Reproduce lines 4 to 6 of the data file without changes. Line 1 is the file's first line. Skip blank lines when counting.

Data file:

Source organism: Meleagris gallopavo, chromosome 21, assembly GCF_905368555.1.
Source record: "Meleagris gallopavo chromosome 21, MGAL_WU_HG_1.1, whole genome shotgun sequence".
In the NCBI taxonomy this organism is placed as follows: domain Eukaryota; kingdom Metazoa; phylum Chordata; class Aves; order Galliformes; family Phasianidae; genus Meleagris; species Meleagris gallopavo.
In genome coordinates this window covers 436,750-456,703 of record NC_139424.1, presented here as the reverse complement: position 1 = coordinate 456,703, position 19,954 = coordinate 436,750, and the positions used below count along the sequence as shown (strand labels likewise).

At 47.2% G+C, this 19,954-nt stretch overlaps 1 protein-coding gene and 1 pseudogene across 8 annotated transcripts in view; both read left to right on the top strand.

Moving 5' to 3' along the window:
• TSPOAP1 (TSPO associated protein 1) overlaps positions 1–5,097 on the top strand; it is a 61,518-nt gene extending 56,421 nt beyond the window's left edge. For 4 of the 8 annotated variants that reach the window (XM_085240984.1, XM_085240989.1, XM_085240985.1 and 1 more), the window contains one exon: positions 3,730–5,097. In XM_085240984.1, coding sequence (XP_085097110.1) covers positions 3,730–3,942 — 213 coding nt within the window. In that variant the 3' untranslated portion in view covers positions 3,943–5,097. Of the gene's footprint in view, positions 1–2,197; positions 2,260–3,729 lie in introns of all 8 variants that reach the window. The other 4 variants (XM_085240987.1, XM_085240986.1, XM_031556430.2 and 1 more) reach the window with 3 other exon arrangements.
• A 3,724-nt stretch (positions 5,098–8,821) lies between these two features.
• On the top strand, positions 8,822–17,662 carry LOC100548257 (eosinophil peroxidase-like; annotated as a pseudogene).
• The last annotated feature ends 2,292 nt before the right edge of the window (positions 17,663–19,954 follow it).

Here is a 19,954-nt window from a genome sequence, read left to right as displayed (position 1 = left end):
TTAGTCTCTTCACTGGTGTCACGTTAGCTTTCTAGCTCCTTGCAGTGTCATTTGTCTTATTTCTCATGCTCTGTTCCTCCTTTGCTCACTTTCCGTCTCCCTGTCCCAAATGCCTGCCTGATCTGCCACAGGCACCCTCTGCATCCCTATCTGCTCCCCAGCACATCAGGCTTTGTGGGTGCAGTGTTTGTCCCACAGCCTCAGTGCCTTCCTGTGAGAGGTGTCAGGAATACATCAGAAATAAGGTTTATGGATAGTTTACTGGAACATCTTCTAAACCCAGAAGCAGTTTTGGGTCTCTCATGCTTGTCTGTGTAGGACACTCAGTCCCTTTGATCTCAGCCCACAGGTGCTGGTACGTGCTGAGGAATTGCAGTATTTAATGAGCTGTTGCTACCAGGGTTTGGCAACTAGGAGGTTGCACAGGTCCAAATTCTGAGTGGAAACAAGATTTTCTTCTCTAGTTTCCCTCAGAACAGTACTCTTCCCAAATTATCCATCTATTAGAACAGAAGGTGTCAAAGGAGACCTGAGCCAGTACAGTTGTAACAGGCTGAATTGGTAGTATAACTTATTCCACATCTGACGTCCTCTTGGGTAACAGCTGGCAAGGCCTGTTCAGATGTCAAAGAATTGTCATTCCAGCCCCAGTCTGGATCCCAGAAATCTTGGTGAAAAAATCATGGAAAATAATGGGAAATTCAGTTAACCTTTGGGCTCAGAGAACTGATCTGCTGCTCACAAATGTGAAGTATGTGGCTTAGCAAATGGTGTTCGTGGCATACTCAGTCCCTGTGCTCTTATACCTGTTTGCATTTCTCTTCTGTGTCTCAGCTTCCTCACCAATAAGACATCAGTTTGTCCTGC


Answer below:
In genome coordinates this window covers 436,750-456,703 of record NC_139424.1, presented here as the reverse complement: position 1 = coordinate 456,703, position 19,954 = coordinate 436,750, and the positions used below count along the sequence as shown (strand labels likewise).

At 47.2% G+C, this 19,954-nt stretch overlaps 1 protein-coding gene and 1 pseudogene across 8 annotated transcripts in view; both read left to right on the top strand.

Moving 5' to 3' along the window: